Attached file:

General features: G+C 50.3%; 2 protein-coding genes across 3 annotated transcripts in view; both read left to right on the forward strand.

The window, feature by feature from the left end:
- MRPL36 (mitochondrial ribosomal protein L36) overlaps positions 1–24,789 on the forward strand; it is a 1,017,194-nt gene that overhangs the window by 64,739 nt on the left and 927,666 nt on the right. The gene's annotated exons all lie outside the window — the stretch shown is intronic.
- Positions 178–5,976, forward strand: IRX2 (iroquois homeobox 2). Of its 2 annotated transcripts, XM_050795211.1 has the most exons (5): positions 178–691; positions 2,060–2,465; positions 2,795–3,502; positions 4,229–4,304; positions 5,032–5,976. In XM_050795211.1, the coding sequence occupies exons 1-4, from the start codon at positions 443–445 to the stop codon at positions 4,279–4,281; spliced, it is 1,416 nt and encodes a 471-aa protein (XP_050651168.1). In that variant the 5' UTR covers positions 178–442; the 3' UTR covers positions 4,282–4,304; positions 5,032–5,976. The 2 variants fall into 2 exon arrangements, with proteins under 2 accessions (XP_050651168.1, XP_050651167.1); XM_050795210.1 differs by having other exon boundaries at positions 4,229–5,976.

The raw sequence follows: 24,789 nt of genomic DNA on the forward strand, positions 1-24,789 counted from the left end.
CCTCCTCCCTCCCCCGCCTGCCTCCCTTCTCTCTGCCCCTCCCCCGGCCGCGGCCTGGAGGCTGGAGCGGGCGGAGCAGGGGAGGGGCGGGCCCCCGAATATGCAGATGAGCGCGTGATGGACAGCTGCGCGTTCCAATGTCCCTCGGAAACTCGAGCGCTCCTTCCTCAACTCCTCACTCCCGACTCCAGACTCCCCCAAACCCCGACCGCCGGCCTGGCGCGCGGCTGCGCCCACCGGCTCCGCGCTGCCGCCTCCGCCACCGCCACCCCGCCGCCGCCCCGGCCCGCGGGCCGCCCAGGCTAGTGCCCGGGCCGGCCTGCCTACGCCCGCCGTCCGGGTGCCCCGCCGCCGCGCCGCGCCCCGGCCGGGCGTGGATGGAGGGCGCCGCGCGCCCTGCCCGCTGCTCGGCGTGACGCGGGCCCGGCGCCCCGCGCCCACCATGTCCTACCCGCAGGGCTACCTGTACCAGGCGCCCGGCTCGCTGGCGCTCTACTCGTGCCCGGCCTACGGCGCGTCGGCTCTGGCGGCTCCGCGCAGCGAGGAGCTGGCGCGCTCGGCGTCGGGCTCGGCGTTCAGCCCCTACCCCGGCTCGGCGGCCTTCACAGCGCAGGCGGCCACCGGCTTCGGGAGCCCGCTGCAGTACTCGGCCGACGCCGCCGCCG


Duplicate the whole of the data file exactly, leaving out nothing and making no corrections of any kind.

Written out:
General features: G+C 50.3%; 2 protein-coding genes across 3 annotated transcripts in view; both read left to right on the forward strand.

The window, feature by feature from the left end:
- MRPL36 (mitochondrial ribosomal protein L36) overlaps positions 1–24,789 on the forward strand; it is a 1,017,194-nt gene that overhangs the window by 64,739 nt on the left and 927,666 nt on the right. The gene's annotated exons all lie outside the window — the stretch shown is intronic.
- Positions 178–5,976, forward strand: IRX2 (iroquois homeobox 2). Of its 2 annotated transcripts, XM_050795211.1 has the most exons (5): positions 178–691; positions 2,060–2,465; positions 2,795–3,502; positions 4,229–4,304; positions 5,032–5,976. In XM_050795211.1, the coding sequence occupies exons 1-4, from the start codon at positions 443–445 to the stop codon at positions 4,279–4,281; spliced, it is 1,416 nt and encodes a 471-aa protein (XP_050651168.1). In that variant the 5' UTR covers positions 178–442; the 3' UTR covers positions 4,282–4,304; positions 5,032–5,976. The 2 variants fall into 2 exon arrangements, with proteins under 2 accessions (XP_050651168.1, XP_050651167.1); XM_050795210.1 differs by having other exon boundaries at positions 4,229–5,976.

The raw sequence follows: 24,789 nt of genomic DNA on the forward strand, positions 1-24,789 counted from the left end.
CCTCCTCCCTCCCCCGCCTGCCTCCCTTCTCTCTGCCCCTCCCCCGGCCGCGGCCTGGAGGCTGGAGCGGGCGGAGCAGGGGAGGGGCGGGCCCCCGAATATGCAGATGAGCGCGTGATGGACAGCTGCGCGTTCCAATGTCCCTCGGAAACTCGAGCGCTCCTTCCTCAACTCCTCACTCCCGACTCCAGACTCCCCCAAACCCCGACCGCCGGCCTGGCGCGCGGCTGCGCCCACCGGCTCCGCGCTGCCGCCTCCGCCACCGCCACCCCGCCGCCGCCCCGGCCCGCGGGCCGCCCAGGCTAGTGCCCGGGCCGGCCTGCCTACGCCCGCCGTCCGGGTGCCCCGCCGCCGCGCCGCGCCCCGGCCGGGCGTGGATGGAGGGCGCCGCGCGCCCTGCCCGCTGCTCGGCGTGACGCGGGCCCGGCGCCCCGCGCCCACCATGTCCTACCCGCAGGGCTACCTGTACCAGGCGCCCGGCTCGCTGGCGCTCTACTCGTGCCCGGCCTACGGCGCGTCGGCTCTGGCGGCTCCGCGCAGCGAGGAGCTGGCGCGCTCGGCGTCGGGCTCGGCGTTCAGCCCCTACCCCGGCTCGGCGGCCTTCACAGCGCAGGCGGCCACCGGCTTCGGGAGCCCGCTGCAGTACTCGGCCGACGCCGCCGCCG